It is often suggested that insurance can function as a middle term between the market and socialism. However, this involves a misunderstanding of what insurance is. Insurance can only be a means of cost-averaging; some must pay too much and others too little, but one way or another, the cost must be paid by the users, which, in a monopolistic market, will price many out of the market. And healthy purchasers will seek plans that eliminate as many “risky” applicants as possible; they will seek the safest “risk pool” which is reflected by the lowest cost. People with higher risks will be placed in higher risk pools with higher prices, which will price many out of the market. So nothing is gained towards a universal, affordable system.
Further, insurance works differently in a monopolistic market. Cars and homes can be efficiently insured because the home and car repair businesses are relatively free markets, which means that insurers can rely on the market to control costs. Insurance will have some inflationary effects, as people perform repairs they might otherwise have deferred, but in general the effects are mild. This is not true in the presence of monopolies; the monopolistic market cannot be relied on to control costs, quite the opposite: the more money supplied to a monopoly, the more the prices will rise. This in turn raises the cost of insurance, which drives more people out of the market. The effect is the prices rise while coverage shrinks, or precisely the effects we are seeing in the real world.
Some have suggested that these problems will go away if we make insurance mandatory and universal, as in the Massachusetts Plan. However, a mandatory purchase is just another name for a tax; since everybody is required to purchase the product, it cannot really be a free market. Again, some argue that even though the purchases are mandatory, the system is still “free-market” because of the variety of plans and prices provided. However, the price differences in the plans can only come from differences in coverage. Some will cover more, and some less; some will deny more claims, and others less. People will have to guess in advance what diseases and medicines they are likely to need, and to the extent that they guess wrong—which is inevitable—they will be uninsured. You will have, essentially, the same situation we have today but in a different form: instead of the insured and uninsured, you will have the fully insured and the partially insured, with partial insurance being the equivalent of non-insurance for many situations.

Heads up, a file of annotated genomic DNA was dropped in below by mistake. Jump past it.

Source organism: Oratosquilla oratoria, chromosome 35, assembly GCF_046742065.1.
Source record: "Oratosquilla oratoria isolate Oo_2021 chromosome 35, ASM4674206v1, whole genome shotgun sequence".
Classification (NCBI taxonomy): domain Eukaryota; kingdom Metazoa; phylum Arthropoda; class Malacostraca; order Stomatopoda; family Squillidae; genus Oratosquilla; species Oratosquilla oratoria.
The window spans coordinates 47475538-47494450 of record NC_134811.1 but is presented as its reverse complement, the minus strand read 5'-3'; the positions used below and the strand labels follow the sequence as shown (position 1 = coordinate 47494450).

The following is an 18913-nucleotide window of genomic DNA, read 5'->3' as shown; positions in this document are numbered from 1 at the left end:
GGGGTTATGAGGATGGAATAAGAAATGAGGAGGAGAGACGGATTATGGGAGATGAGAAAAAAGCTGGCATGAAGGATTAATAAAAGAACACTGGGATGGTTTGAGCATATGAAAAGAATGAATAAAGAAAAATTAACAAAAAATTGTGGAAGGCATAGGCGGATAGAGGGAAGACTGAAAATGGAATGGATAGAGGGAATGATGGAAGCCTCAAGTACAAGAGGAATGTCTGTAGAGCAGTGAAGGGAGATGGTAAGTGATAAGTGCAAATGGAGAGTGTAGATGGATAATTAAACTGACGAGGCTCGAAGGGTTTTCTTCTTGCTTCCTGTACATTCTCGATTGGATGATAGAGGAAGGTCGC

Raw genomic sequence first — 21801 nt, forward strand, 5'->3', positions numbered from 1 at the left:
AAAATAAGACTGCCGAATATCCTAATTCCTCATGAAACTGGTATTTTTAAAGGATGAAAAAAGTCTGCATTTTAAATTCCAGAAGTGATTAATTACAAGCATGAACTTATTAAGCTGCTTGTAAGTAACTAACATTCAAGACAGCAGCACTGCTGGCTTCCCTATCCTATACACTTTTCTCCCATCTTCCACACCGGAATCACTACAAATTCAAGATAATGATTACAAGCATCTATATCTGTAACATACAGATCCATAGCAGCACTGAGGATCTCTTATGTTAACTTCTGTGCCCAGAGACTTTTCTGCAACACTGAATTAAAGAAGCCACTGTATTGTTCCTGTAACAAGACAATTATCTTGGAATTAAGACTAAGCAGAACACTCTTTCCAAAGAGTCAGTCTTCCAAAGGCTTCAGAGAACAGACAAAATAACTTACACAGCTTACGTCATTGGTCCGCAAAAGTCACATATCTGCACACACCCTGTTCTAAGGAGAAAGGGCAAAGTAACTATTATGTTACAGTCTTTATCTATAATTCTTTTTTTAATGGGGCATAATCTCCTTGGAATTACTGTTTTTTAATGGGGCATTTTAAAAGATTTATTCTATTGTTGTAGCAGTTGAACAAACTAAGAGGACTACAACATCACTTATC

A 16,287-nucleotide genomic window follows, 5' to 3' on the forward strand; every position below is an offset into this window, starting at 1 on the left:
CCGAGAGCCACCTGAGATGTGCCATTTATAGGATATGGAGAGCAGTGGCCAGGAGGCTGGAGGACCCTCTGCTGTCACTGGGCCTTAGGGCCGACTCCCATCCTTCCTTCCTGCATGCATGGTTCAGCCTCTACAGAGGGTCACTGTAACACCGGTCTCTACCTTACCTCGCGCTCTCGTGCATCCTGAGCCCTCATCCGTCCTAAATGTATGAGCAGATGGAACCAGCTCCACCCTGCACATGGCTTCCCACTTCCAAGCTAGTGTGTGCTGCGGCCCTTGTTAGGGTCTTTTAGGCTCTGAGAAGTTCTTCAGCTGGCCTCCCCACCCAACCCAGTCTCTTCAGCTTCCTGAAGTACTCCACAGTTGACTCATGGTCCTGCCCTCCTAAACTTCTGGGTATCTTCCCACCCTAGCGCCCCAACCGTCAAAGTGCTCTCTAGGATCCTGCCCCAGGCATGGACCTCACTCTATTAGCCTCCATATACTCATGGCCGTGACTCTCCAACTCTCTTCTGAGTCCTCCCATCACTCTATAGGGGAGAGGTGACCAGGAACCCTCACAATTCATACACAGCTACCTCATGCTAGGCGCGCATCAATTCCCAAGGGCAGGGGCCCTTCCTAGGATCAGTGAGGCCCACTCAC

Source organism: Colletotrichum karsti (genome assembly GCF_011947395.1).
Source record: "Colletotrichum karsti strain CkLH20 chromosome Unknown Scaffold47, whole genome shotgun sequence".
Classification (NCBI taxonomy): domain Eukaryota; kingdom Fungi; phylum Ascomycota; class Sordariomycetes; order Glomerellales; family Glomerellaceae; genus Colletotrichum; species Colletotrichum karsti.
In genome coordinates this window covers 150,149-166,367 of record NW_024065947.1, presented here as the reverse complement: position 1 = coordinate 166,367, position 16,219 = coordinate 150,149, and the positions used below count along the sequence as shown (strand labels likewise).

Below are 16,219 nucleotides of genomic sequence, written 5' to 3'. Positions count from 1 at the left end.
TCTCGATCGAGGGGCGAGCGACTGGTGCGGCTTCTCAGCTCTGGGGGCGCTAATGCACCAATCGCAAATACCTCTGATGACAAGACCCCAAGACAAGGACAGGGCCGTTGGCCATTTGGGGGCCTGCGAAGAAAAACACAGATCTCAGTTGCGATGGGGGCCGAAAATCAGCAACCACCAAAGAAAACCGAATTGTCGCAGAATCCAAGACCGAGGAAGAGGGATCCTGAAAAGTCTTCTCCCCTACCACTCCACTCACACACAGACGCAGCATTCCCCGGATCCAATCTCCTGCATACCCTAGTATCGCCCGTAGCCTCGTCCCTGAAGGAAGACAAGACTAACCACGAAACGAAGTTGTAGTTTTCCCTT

Again, some will counter that the government can require all the plans to cover the same things. However, a standard, compulsory plan is no different from socialized medicine, and is likely to be a good deal less efficient. There are likely to be high expenses for profit and marketing, even though profits are not justified for compulsory purchases, and the “marketing” can be no more than an effort to convince people to buy the same product with a different label on it; it serves no useful purpose and only adds useless expense. Finally, there is likely to be duplication in administrative expenses. If all the companies are selling and administering the same plan, there is simply no reason to have multiple administrative organizations. In such a case, a “single-payer” system makes more sense.
Some will argue that Health Savings Accounts (HSAs) combined with catastrophic insurance will go a long way towards solving the problem. HSAs allow people to put a portion of their income in tax-free savings accounts, usually up to about $6,000 per family, to pay for ordinary medical expenses and then buy high-deductible policies to cover anything beyond that. The benefits are that people will be paying for most care from their own funds and are thus likely to make better use of the funds. At the same time, high-deductible policies are much cheaper. Between the two, great efficiencies are gained.
However, HSAs or some variation have been in place for many years, but have done little to address the underlying problems. The reasons are not hard to find. The first problem is that the people who are least able to afford insurance are also those who are least likely to have a surplus that they can save. In an economy that has seen a stagnant median wage for 30 years, even in the face of rapidly rising productivity, this should not be surprising. HSAs will not help the unemployed or the underemployed at all. Further,the majority of those who cannot afford any insurance are already in the lowest tax bracket, hence the tax advantages are minimal. And the majority of taxes that they do pay are the FICA taxes, and HSAs are not exempt from these. The greatest advantages of HSAs go to those who need them the least. A person in the lowest tax bracket, assuming he can save $6,000, might get a $600 tax advantage, but a person in the 35% bracket gets a $2,100 government benefit. Although the intentions behind HSAs are laudable, in effect they are mere subsidies to those who already have sufficient surplus.
Richard Aleman, Is the Acton Institute a Genuine Expression of Catholic Social Thought?